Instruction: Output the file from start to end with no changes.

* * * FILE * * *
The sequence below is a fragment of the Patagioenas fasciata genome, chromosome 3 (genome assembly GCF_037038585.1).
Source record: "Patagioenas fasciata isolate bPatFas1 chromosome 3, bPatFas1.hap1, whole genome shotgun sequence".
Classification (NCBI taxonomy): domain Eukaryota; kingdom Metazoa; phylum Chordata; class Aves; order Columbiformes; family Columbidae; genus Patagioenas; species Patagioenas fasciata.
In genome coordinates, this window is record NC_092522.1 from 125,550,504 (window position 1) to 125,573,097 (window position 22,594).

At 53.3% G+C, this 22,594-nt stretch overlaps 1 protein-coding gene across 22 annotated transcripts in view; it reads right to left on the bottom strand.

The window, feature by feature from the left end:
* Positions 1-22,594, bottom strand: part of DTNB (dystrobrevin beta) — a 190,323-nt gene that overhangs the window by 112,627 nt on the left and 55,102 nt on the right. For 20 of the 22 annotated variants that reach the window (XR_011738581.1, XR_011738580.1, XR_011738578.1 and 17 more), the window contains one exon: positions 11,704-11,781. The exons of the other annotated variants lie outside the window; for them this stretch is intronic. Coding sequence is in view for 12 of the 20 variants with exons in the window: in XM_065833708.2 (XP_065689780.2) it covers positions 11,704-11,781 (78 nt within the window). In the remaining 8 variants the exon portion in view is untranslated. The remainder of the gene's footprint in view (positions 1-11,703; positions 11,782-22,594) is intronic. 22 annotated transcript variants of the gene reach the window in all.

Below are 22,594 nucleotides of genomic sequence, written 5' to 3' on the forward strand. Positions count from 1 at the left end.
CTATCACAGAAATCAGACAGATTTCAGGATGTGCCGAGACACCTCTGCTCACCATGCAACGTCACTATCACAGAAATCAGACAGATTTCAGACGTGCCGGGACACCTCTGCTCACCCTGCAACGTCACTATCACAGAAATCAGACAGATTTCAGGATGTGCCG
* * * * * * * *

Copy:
The sequence below is a fragment of the Patagioenas fasciata genome, chromosome 3 (genome assembly GCF_037038585.1).
Source record: "Patagioenas fasciata isolate bPatFas1 chromosome 3, bPatFas1.hap1, whole genome shotgun sequence".
Classification (NCBI taxonomy): domain Eukaryota; kingdom Metazoa; phylum Chordata; class Aves; order Columbiformes; family Columbidae; genus Patagioenas; species Patagioenas fasciata.
In genome coordinates, this window is record NC_092522.1 from 125,550,504 (window position 1) to 125,573,097 (window position 22,594).

At 53.3% G+C, this 22,594-nt stretch overlaps 1 protein-coding gene across 22 annotated transcripts in view; it reads right to left on the bottom strand.

The window, feature by feature from the left end:
* Positions 1-22,594, bottom strand: part of DTNB (dystrobrevin beta) — a 190,323-nt gene that overhangs the window by 112,627 nt on the left and 55,102 nt on the right. For 20 of the 22 annotated variants that reach the window (XR_011738581.1, XR_011738580.1, XR_011738578.1 and 17 more), the window contains one exon: positions 11,704-11,781. The exons of the other annotated variants lie outside the window; for them this stretch is intronic. Coding sequence is in view for 12 of the 20 variants with exons in the window: in XM_065833708.2 (XP_065689780.2) it covers positions 11,704-11,781 (78 nt within the window). In the remaining 8 variants the exon portion in view is untranslated. The remainder of the gene's footprint in view (positions 1-11,703; positions 11,782-22,594) is intronic. 22 annotated transcript variants of the gene reach the window in all.

Below are 22,594 nucleotides of genomic sequence, written 5' to 3' on the forward strand. Positions count from 1 at the left end.
CTATCACAGAAATCAGACAGATTTCAGGATGTGCCGAGACACCTCTGCTCACCATGCAACGTCACTATCACAGAAATCAGACAGATTTCAGACGTGCCGGGACACCTCTGCTCACCCTGCAACGTCACTATCACAGAAATCAGACAGATTTCAGGATGTGCCG